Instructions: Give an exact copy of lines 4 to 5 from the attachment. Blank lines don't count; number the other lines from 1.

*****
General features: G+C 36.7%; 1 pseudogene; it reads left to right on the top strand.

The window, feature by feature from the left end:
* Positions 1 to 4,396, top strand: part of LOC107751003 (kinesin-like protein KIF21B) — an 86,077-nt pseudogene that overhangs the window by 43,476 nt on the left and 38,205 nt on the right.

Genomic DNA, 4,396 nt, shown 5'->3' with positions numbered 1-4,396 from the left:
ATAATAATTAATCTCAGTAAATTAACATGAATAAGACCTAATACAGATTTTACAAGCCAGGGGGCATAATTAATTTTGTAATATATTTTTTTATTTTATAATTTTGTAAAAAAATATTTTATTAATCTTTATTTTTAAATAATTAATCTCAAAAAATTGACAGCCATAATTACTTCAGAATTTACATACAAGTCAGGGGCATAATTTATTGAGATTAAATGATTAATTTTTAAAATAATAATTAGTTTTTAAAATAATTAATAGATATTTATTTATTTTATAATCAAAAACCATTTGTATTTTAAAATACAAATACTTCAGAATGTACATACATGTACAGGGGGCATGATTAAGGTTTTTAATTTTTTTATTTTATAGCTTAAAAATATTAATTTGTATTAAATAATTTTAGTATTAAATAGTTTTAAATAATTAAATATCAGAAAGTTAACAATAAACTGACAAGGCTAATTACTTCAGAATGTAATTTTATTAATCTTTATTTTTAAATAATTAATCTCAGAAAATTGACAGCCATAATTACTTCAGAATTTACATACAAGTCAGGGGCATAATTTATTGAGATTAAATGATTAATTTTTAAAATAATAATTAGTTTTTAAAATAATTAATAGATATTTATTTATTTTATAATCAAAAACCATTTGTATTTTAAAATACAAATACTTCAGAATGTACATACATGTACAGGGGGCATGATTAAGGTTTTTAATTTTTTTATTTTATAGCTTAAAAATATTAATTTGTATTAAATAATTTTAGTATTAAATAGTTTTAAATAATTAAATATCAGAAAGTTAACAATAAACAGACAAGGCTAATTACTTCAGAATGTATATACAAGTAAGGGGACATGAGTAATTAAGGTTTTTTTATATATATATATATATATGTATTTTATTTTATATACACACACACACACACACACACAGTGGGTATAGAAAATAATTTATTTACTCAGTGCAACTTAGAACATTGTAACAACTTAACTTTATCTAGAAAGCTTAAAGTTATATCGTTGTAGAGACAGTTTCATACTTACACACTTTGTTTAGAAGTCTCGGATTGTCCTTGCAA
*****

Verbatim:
Genomic DNA, 4,396 nt, shown 5'->3' with positions numbered 1-4,396 from the left:
ATAATAATTAATCTCAGTAAATTAACATGAATAAGACCTAATACAGATTTTACAAGCCAGGGGGCATAATTAATTTTGTAATATATTTTTTTATTTTATAATTTTGTAAAAAAATATTTTATTAATCTTTATTTTTAAATAATTAATCTCAAAAAATTGACAGCCATAATTACTTCAGAATTTACATACAAGTCAGGGGCATAATTTATTGAGATTAAATGATTAATTTTTAAAATAATAATTAGTTTTTAAAATAATTAATAGATATTTATTTATTTTATAATCAAAAACCATTTGTATTTTAAAATACAAATACTTCAGAATGTACATACATGTACAGGGGGCATGATTAAGGTTTTTAATTTTTTTATTTTATAGCTTAAAAATATTAATTTGTATTAAATAATTTTAGTATTAAATAGTTTTAAATAATTAAATATCAGAAAGTTAACAATAAACTGACAAGGCTAATTACTTCAGAATGTAATTTTATTAATCTTTATTTTTAAATAATTAATCTCAGAAAATTGACAGCCATAATTACTTCAGAATTTACATACAAGTCAGGGGCATAATTTATTGAGATTAAATGATTAATTTTTAAAATAATAATTAGTTTTTAAAATAATTAATAGATATTTATTTATTTTATAATCAAAAACCATTTGTATTTTAAAATACAAATACTTCAGAATGTACATACATGTACAGGGGGCATGATTAAGGTTTTTAATTTTTTTATTTTATAGCTTAAAAATATTAATTTGTATTAAATAATTTTAGTATTAAATAGTTTTAAATAATTAAATATCAGAAAGTTAACAATAAACAGACAAGGCTAATTACTTCAGAATGTATATACAAGTAAGGGGACATGAGTAATTAAGGTTTTTTTATATATATATATATATATGTATTTTATTTTATATACACACACACACACACACACACAGTGGGTATAGAAAATAATTTATTTACTCAGTGCAACTTAGAACATTGTAACAACTTAACTTTATCTAGAAAGCTTAAAGTTATATCGTTGTAGAGACAGTTTCATACTTACACACTTTGTTTAGAAGTCTCGGATTGTCCTTGCAA